Tag Archives: Mine site rehabilitation

Post-sand extraction restoration of Banksia woodlands, Swan Coastal Plain, Western Australia.

Deanna Rokich

Key words: research-practice partnership, adaptive management, smoke technology, cryptic soil impedance, topsoil handling.

Figure 1. Examples of undisturbed Banksia woodland reference sites.

Introduction. Banksia woodlands were once a common and widespread feature of the Swan Coastal Plain, Western Australia (Fig. 1); today less than 35% of the original Banksia woodlands remain in metropolitan Perth. When sand extraction activities were permitted over 25 years ago, Hanson Construction Materials opted to go well beyond the statutory minimum requirement of re-instating local native species. Instead, Hanson committed to meet the challenge to return post-sand extracted sites (Fig. 2) to an ecosystem closely resembling the pre-disturbance Banksia woodland. To achieve this high resemblance to the reference ecosystem, Hanson operations sought the assistance of the Science Directorate team within the Botanic Gardens and Parks Authority in 1995. BGPA developed and implemented a research and adaptive management program with Hanson, resulting in a collaboration involving graduate and post-graduate student research programs into key facets of Banksia woodland ecosystem restoration, application of outcomes into restoration operations, and finally, restoration sites that are beginning to mimic reference sites (Fig.3).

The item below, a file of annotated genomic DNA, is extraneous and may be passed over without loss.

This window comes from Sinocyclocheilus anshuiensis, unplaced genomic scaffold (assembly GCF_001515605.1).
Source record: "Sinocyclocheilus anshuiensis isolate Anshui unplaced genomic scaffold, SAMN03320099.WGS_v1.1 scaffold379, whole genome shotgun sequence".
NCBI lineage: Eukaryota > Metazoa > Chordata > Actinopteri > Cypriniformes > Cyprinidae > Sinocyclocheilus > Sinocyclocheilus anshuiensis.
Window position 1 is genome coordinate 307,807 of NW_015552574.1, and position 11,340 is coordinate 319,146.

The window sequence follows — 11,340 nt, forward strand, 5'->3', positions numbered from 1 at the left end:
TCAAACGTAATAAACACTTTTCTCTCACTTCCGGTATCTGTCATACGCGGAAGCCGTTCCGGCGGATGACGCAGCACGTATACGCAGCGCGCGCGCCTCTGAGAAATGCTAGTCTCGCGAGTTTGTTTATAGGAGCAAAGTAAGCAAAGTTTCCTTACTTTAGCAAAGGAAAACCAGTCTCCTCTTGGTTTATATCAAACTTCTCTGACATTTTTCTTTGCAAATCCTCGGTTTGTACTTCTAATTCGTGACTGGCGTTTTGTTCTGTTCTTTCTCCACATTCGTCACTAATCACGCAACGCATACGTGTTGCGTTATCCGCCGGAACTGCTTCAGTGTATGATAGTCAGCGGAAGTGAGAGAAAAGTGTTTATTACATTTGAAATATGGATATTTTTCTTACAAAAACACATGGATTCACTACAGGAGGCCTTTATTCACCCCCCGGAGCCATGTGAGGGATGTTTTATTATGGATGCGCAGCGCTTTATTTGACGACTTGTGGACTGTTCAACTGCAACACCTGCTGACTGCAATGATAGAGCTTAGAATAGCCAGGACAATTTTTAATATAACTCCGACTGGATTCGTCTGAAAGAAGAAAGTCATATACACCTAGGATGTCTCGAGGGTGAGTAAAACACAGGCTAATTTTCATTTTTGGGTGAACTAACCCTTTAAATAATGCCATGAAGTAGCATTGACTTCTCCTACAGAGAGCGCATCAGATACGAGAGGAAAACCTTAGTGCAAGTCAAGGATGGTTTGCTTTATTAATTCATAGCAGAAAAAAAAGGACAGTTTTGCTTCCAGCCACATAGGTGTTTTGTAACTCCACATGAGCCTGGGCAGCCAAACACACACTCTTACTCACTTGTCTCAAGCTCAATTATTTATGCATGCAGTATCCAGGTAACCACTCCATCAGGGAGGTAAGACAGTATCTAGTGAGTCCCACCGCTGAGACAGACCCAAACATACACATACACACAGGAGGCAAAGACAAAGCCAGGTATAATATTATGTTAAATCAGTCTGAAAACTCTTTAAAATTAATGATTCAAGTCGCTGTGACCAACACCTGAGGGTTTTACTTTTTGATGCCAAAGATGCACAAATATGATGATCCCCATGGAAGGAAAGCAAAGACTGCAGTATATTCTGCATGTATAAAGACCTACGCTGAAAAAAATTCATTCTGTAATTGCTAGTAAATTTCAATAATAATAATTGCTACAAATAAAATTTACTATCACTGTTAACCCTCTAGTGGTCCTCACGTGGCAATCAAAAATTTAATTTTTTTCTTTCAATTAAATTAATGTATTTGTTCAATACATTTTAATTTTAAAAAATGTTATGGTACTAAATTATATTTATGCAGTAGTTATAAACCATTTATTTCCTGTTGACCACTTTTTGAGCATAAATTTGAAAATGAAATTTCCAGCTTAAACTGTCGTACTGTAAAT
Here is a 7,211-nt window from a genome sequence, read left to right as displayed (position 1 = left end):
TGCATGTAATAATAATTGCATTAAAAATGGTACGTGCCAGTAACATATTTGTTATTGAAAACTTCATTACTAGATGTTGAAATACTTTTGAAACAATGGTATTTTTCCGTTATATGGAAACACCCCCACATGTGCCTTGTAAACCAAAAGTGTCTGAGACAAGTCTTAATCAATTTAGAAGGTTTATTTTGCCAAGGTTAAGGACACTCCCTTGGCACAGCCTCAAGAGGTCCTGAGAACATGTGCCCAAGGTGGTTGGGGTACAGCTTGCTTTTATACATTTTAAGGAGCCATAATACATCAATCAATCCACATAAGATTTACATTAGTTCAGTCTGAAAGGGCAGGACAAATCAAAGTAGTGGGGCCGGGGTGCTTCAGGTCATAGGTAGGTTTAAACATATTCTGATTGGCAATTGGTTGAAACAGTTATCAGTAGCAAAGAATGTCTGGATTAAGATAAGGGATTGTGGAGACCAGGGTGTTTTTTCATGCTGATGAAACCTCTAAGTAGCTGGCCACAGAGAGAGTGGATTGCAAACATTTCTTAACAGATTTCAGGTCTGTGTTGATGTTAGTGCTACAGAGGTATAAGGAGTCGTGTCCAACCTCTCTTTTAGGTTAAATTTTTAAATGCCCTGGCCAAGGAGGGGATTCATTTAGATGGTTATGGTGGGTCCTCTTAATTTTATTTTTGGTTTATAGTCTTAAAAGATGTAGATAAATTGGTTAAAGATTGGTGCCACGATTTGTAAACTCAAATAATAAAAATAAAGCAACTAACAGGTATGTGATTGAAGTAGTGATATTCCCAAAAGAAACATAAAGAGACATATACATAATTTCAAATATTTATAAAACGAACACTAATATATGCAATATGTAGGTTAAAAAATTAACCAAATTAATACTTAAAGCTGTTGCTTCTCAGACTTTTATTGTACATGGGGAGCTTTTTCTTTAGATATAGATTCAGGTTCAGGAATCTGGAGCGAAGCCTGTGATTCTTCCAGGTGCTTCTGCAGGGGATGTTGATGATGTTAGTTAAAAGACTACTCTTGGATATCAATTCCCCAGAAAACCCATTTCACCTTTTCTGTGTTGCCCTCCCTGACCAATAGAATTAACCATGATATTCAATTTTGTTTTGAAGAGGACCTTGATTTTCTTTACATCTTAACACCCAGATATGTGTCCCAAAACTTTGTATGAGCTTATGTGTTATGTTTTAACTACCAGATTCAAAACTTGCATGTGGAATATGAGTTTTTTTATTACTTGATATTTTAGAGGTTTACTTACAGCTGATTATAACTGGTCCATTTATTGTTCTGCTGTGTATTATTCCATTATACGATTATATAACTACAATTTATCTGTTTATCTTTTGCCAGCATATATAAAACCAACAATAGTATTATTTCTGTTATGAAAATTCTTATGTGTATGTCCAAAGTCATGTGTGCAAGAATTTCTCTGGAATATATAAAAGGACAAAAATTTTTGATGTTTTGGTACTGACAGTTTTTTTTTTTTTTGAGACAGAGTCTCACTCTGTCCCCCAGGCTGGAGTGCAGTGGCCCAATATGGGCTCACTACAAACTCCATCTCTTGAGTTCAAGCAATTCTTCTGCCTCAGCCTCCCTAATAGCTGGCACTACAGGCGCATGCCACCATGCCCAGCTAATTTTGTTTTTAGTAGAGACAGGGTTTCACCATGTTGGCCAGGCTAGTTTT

Prior to the partnership, species richness and plant abundance, and thus restoration success, was limited in the rehabilitation. Research and adaptive management subsequently focused on improvements in soil reconstruction; topsoil management; seed germination enhancement (including smoke technology); seed broadcasting technology and whole-of-site weed management.